I’ve been writing in a paper journal since May of 2017, after I was inspired to do so by my first hospice patient. She told me she wished she’d been better about keeping a diary, and subsequently was delighted to hear I’d started my own. “Keep at it, you’ll be glad you did,” she said, and I have, for the most part. I was diligent about writing daily for a while before petering out to a once-or-twice-weekly update, but I haven’t given up.

Like blogging, the longer I go between journal writings that more difficult it seems to dip back in, but both efforts are forgiving: if a page gathers some dust, so be it. It’s always there waiting for me.

Summer has been flying by, we’ve already packed so much in it’s hard to believe we still have August to go. John’s parents, our family, and John’s brother’s family went on a rafting trip down the Rogue river at the beginning of the month. Our foursome took a very long and very hot road trip to the Grand Canyon, staying in a remote ranch perched on a broiling but beautiful desert hillside. This weekend we’re going camping, our second trailer outing of the summer. The sunshine and long light-filled evenings feel like a daily gift, something to soak up and hold onto for dear life when the inevitable February doldrums arrive.

When we’re not on the road, I work mostly in the mornings, from the couch or a coffee shop. The kids spend their time watching YouTube, playing basketball in the driveway, crafting weapons out of plywood, devouring endless amounts of food, and arguing with one another. John comes and goes, sometimes working from his desk in the living room and sometimes out in the shop.

It’s an awfully good season of life in so many ways. Imperfect, of course — I would love for there to be less arguing, and for the one inside cat to stop peeing on the carpet — but there so much to be grateful for. I can see it in that journal I should write in more often, the pages and pages of not-particularly-notable moments that add up to a spectacularly unspectacular existence, a gloriously humble and happy home.


8 Responses to “Spectacularly unspectacular”

  1. Stacy on July 25th, 2019 10:13 am

    This is beautiful. You have unlocked a new achievement level of gratitude and peace and those are markers of a life well lived. I need to take some advice from you and journal more, and slow down. Congratulations on your beautiful and simple life.

  2. Sally on July 25th, 2019 3:03 pm

    I liked this very much, it resonates absolutely.

    I am terrible at writing anything even remotely like a journal yet can totally see how it both acts as a beautiful record for the future and as a way of being able to access appreciation for the present.

    Your Summer sounds wonderful.

  3. Carrie on July 26th, 2019 7:56 am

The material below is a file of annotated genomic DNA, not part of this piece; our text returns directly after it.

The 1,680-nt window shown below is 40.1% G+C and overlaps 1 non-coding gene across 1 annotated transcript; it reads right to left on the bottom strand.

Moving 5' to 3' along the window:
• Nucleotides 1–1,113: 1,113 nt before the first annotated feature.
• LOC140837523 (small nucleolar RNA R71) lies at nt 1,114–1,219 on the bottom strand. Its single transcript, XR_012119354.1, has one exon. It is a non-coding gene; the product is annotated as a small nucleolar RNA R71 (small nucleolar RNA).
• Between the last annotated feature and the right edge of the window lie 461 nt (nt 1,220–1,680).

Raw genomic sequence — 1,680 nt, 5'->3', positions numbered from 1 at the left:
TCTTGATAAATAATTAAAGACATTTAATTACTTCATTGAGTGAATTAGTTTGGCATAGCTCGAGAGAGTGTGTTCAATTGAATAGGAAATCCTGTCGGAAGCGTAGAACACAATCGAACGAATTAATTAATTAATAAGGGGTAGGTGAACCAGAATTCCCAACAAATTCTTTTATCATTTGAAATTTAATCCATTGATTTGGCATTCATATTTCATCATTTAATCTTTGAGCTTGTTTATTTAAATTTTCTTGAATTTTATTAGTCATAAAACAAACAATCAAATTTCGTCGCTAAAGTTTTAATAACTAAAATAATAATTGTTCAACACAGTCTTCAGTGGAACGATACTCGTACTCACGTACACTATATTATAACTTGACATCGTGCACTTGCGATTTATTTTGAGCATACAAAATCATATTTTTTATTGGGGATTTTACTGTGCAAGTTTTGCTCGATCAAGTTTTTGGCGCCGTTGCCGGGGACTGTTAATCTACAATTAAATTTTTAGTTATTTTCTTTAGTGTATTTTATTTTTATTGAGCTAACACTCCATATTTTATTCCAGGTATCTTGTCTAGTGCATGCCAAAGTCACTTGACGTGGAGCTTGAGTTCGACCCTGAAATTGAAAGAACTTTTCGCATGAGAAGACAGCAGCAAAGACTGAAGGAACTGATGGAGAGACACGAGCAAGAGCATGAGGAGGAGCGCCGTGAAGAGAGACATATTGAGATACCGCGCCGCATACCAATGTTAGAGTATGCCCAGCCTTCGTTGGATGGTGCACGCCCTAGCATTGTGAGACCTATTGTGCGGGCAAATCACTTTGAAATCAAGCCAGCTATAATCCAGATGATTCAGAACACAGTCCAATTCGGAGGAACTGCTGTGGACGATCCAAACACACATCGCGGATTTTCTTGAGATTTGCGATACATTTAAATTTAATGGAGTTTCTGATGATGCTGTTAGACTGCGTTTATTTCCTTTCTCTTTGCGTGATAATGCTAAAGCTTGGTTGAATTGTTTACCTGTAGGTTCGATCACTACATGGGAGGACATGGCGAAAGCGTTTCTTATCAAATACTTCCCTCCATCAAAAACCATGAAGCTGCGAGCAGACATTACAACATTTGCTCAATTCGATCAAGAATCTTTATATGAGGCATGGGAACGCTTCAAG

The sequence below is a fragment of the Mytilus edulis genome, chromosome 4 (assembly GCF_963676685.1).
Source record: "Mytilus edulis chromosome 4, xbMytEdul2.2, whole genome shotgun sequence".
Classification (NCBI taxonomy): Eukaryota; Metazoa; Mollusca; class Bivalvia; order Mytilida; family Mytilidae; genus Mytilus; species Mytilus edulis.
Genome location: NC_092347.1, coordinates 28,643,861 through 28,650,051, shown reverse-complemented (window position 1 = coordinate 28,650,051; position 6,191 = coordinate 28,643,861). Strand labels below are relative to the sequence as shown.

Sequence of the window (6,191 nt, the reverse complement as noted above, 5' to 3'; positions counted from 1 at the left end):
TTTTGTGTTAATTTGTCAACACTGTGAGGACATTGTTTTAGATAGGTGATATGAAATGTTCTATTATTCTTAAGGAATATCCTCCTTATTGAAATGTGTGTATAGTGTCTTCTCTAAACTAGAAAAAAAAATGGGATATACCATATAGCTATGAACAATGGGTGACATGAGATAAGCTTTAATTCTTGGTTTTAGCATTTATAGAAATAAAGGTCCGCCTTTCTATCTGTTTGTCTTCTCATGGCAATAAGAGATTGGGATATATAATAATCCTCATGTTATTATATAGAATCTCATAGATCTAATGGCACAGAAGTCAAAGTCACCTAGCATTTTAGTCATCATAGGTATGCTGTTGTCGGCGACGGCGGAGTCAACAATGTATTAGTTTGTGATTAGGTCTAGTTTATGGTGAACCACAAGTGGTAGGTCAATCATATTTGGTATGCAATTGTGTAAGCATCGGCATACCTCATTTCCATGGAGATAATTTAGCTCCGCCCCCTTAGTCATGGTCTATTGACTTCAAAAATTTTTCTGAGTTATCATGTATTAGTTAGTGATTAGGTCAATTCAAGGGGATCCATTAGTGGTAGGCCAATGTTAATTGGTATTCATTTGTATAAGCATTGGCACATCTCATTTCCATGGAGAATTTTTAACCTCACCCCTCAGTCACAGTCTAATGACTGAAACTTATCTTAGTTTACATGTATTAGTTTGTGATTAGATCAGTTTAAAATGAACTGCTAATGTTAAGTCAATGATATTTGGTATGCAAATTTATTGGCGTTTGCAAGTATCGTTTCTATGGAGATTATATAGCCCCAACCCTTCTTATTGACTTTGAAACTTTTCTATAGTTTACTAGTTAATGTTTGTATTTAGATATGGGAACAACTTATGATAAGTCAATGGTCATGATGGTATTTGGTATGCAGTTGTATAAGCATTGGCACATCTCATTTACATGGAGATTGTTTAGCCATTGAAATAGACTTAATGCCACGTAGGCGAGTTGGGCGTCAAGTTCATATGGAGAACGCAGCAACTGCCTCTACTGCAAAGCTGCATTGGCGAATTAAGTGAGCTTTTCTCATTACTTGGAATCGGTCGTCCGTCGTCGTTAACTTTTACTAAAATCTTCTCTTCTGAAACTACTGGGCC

LOVE love love this…”not-particularly-notable moments that add up to a spectacularly unspectacular existence…” – makes me teary-eyed and happy all at once.

  4. Suzanne on July 26th, 2019 8:31 am

    I love this. It’s so true – those little, unremarkable moments that make up a life are so beautiful and precious, even if you might not notice at the time. Glad that you and your family are having a wonderful summer, always happy when you post.

  5. Jules on July 26th, 2019 7:40 pm

    Said it before, bears repeating. Your writing is so real. Never flowery and all “prettied” up. Just real. Thank you .

  6. Donna on July 29th, 2019 6:13 pm

    What a beautiful person you are, Linda – it is reflected in your writing, that picture, your smile.

  7. TheRachelSyn on August 6th, 2019 9:00 am

    Linda, I’ve read your blog for years. So many years, since your boys were little. I’ve cheered you on from a distance. The lightness in this post, and your previous one about your trip to Alaska, brought me such joy. The internet is this funny place, where we feel like we know some people – the pals we make on Instagram, or the bloggers we’ve followed for eons. So, though I don’t know you, you’ve been so candid over the years, and I’m nodding in your direction and giving you countless virtual high fives. Thank you for the reminder to be present, and enjoy, embrace, etc.

  8. Shawna on August 22nd, 2019 8:04 am

    I took my kids (same ages as yours) solo on a hike of Mt. Washington in New Hampshire this summer.

    Don’t tell my husband, but it was my favourite family vacation ever. We had great weather, and met any challenges together (the physical hike, the fact that my kids left their packed suitcase with all their clothes, toiletries, jackets, etc. at home, the constant togetherness in close quarters), and managed to get through everything with a bit of grace and good humour intact. (Okay, my initial reaction to them forgetting all their stuff and having to replace it was not initially so graceful, but I adapted.)

    Getting through a gruelling 8-hour hike (I admit I overestimated how far we should go on day 2) really made me feel like we’re more resilient than we’d thought we are, and can pull together when we need to. Ditto the effort everyone put into getting along on the long stretches of driving and being in each other’s constant company.

    And after the hike we decided we had time for a spontaneous side trip to the coast of Maine to spend a day on the beach!

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